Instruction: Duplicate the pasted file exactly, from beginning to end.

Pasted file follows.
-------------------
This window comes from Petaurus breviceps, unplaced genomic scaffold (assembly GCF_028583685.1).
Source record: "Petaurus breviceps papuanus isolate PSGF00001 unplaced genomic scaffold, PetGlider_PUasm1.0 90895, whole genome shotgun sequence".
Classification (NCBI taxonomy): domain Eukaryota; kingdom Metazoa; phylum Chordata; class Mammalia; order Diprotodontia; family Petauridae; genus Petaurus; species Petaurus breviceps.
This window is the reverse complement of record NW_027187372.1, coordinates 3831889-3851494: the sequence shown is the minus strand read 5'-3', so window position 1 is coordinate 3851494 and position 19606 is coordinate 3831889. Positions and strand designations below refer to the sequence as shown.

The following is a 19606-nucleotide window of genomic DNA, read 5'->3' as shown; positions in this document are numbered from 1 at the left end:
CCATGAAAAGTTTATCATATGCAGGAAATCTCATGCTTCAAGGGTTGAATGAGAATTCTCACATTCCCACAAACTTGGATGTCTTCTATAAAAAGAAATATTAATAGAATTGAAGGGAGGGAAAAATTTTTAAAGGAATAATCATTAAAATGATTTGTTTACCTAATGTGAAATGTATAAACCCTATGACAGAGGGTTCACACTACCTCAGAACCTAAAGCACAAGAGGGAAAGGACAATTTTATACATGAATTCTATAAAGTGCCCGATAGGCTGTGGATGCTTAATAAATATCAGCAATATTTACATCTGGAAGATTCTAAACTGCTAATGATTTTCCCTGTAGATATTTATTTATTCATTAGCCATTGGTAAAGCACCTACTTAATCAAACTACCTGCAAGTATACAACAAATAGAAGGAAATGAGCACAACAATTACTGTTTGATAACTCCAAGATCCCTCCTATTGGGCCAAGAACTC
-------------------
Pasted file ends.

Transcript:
This window comes from Petaurus breviceps, unplaced genomic scaffold (assembly GCF_028583685.1).
Source record: "Petaurus breviceps papuanus isolate PSGF00001 unplaced genomic scaffold, PetGlider_PUasm1.0 90895, whole genome shotgun sequence".
Classification (NCBI taxonomy): domain Eukaryota; kingdom Metazoa; phylum Chordata; class Mammalia; order Diprotodontia; family Petauridae; genus Petaurus; species Petaurus breviceps.
This window is the reverse complement of record NW_027187372.1, coordinates 3831889-3851494: the sequence shown is the minus strand read 5'-3', so window position 1 is coordinate 3851494 and position 19606 is coordinate 3831889. Positions and strand designations below refer to the sequence as shown.

The following is a 19606-nucleotide window of genomic DNA, read 5'->3' as shown; positions in this document are numbered from 1 at the left end:
CCATGAAAAGTTTATCATATGCAGGAAATCTCATGCTTCAAGGGTTGAATGAGAATTCTCACATTCCCACAAACTTGGATGTCTTCTATAAAAAGAAATATTAATAGAATTGAAGGGAGGGAAAAATTTTTAAAGGAATAATCATTAAAATGATTTGTTTACCTAATGTGAAATGTATAAACCCTATGACAGAGGGTTCACACTACCTCAGAACCTAAAGCACAAGAGGGAAAGGACAATTTTATACATGAATTCTATAAAGTGCCCGATAGGCTGTGGATGCTTAATAAATATCAGCAATATTTACATCTGGAAGATTCTAAACTGCTAATGATTTTCCCTGTAGATATTTATTTATTCATTAGCCATTGGTAAAGCACCTACTTAATCAAACTACCTGCAAGTATACAACAAATAGAAGGAAATGAGCACAACAATTACTGTTTGATAACTCCAAGATCCCTCCTATTGGGCCAAGAACTC